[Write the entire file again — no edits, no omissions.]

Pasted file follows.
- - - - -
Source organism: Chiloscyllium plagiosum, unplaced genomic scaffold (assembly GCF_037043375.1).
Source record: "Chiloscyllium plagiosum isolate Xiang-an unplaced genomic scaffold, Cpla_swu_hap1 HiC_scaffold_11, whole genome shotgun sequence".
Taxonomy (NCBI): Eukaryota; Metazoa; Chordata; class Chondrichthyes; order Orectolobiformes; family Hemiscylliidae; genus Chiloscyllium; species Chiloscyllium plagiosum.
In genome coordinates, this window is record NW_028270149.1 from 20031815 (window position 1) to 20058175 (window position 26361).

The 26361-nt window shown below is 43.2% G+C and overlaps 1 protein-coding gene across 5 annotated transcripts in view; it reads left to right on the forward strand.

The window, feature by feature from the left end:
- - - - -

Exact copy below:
Source organism: Chiloscyllium plagiosum, unplaced genomic scaffold (assembly GCF_037043375.1).
Source record: "Chiloscyllium plagiosum isolate Xiang-an unplaced genomic scaffold, Cpla_swu_hap1 HiC_scaffold_11, whole genome shotgun sequence".
Taxonomy (NCBI): Eukaryota; Metazoa; Chordata; class Chondrichthyes; order Orectolobiformes; family Hemiscylliidae; genus Chiloscyllium; species Chiloscyllium plagiosum.
In genome coordinates, this window is record NW_028270149.1 from 20031815 (window position 1) to 20058175 (window position 26361).

The 26361-nt window shown below is 43.2% G+C and overlaps 1 protein-coding gene across 5 annotated transcripts in view; it reads left to right on the forward strand.

The window, feature by feature from the left end: